Teams that span time zones, and even countries, are becoming more natural and popular every year. Allowing remote workers can increase business cash flow, and make employees happier. Implementing this strategy can help your business save money on office expenses, benefits, and miscellaneous expenses (like team lunches). Even though remote teams sound perfect on the service you must remember that they will not work with some business types, and that they can be very difficult manage. This article will dive into the 5 best tips to successfully managing a remote team.
#1 Be Consistent in Communicating With Your Remote Employees
The most important thing you can do to have a successful relationship with your remote workers is to be consistent in your communication with them. Setup a time every day or every other day to communicate with them and go over their work. The consistency will make these employees feel like they are a part of something bigger than freelance work. And it will separate the good employees from the rest.
Be openly available in case your employees have questions or need added direction. In many ways having remote employees means getting to know them a lot better than you currently know your employees you share an office with. The communication does not have to be very long every day, but the goal is to just be consistent in your efforts.
#2 Set Clear Expectations With Remote Workers
Do your remote employees know what you expect of them? Do they understand their tasks, responsibilities, and their ability to evoke change in your organization? If not then you are doing it wrong. Make sure that you set clear expectations with these employees from day 1. Let them know what work output you expect and then use your consistent communication to hold them accountable. This weeds out the bad employees, and increases overall productivity.
#3 Praise Your Remote Workers
Many remote employees do not feel like their work is appreciated. It is tough working from home all by yourself. Your only communication with your team is via phone or video chat. This can be hard for a lot of people. They often need to feel appreciated and that their work is making a difference. If you are using all of the time you have with your remote workers to point out the things they did wrong or the items on their submitted work that they must change, then you are setting your relationship and remote worker program up to fail.
All employees appreciate praise. Even if you need to point out many things that they can correct or change about either themselves or the work they are doing. Starting and finishing your conversations by pointing out things that the employee does well can not only motivate, but it also keeps their first and last communication with positive.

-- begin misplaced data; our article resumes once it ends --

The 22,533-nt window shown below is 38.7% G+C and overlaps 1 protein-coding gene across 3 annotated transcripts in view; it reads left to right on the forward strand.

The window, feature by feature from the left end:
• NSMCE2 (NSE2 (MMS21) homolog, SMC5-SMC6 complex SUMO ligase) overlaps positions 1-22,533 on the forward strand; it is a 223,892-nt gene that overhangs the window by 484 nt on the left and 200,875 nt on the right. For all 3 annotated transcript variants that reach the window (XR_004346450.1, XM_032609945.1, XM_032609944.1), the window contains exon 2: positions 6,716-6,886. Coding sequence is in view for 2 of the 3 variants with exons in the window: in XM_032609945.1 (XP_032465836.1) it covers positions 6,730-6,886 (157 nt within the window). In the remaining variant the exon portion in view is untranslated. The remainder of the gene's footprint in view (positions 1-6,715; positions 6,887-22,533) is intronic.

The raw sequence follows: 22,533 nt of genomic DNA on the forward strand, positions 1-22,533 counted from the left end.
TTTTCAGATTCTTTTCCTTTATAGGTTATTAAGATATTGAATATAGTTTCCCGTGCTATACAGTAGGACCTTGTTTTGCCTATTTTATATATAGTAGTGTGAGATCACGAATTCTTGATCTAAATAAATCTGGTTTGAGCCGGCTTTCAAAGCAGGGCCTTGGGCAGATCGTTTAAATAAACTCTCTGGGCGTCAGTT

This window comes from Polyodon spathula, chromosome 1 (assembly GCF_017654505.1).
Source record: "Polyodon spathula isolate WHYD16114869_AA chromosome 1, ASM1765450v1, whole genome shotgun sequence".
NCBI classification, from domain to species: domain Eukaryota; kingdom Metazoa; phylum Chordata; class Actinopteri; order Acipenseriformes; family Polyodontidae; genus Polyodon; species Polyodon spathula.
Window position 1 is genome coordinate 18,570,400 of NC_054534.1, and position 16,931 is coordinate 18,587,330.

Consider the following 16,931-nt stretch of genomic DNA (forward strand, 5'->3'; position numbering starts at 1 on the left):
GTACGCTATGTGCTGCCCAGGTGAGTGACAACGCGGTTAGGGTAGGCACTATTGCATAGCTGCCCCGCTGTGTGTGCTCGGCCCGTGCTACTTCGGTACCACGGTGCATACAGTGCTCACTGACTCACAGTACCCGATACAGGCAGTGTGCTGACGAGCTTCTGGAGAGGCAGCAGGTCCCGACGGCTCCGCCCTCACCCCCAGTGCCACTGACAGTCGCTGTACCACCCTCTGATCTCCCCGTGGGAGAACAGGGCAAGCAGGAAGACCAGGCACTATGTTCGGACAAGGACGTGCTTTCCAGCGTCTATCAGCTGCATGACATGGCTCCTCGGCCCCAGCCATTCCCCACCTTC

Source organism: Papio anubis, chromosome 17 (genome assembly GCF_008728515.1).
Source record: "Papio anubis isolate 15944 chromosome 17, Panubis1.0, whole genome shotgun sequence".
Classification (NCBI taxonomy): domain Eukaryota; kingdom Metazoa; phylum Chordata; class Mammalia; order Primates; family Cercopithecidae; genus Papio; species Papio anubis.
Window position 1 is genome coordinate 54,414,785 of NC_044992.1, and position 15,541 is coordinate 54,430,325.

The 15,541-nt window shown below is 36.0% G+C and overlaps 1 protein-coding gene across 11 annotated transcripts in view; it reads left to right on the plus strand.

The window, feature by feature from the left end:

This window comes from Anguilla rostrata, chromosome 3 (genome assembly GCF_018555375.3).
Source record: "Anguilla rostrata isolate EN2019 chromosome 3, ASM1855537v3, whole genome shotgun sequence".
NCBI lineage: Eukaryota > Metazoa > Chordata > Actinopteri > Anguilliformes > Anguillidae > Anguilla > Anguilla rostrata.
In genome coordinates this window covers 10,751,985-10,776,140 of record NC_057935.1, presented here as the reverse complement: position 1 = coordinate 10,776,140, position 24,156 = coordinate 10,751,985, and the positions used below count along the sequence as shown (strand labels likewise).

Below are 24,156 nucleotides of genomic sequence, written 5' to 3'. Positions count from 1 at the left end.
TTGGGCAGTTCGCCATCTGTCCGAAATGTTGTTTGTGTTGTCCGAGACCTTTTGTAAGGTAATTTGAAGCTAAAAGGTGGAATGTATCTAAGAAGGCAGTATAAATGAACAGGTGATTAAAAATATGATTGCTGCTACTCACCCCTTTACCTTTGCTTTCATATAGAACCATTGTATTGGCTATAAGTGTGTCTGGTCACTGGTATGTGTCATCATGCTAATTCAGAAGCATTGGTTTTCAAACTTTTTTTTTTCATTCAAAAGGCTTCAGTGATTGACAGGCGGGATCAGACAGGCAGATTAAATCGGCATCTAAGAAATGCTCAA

#4 Create the Right Culture
One of the biggest prerequisites for having remote employees is the ability to setup your culture to be accepting of remote workers. This is especially important if you have a group of employees in a single location (like a regular brick and mortar office). Having some employees in a different spot can make them feel isolated from everyone else if your culture is not built for it. This means that your other employees are not accepting of them as part of the team or if you do not allow the remote employees the same opportunities as everyone else.
So creating a culture of acceptance to a remote workforce is a matter of 3 things.
- Making sure everyone has the same opportunities to grow within the company.
- Including remote workers in all department or company meetings.
- Creating an atmosphere of inclusion through all employees, and holding your “office employees” accountable for not having the same attitudes towards your remote workforce.
#5 Provide the Same Opportunities
This one ties into #4 a little bit, but it is very self-explanatory. You need to create the same opportunities to grow within your business for every employee. You cannot discriminate against employees that work in a different state. If they are the most qualified when a management position opens up then give them the job and let them figure out how to manage their team from afar.
This is a concept that will not work for every business type. However, if it can work then you should make it work for you. If you do not truly believe this and work at making it a success then you might as well not having remote employees. You really just want remote freelancers. While that may be a good strategy to get highly skilled talent, it can come with its own challenges.
Remote Employees for My Startup
In many ways, having remote employees from the foundation of your company is the best choice. It creates a culture that everyone understands from day 1, and any potential employee that has a problem with it can be weeded out before they are hired. Additionally, there are large savings from being completely remote at the beginning of your business. You do not have to come up with funds for expenses that other startups do such as rent and utilities.
It is also easier as a startup to hire remote workers as freelancers or contract workers for awhile until your revenues are consistent. If you choose to go down that road then you could save additional amounts of money from benefits, payroll taxes, and other employee perks that it takes to compete.
The Smart Hack
Overall, having a remote workforce can be beneficial to your business and rewarding for you. Having remote employees means you get to choose from the best skillsets across the country instead of being restricted to employees that live close to your office. This will increase the knowledge base of your employees, and should translate to success if you can figure out how to properly integrate and manage these employees into your individual workforce.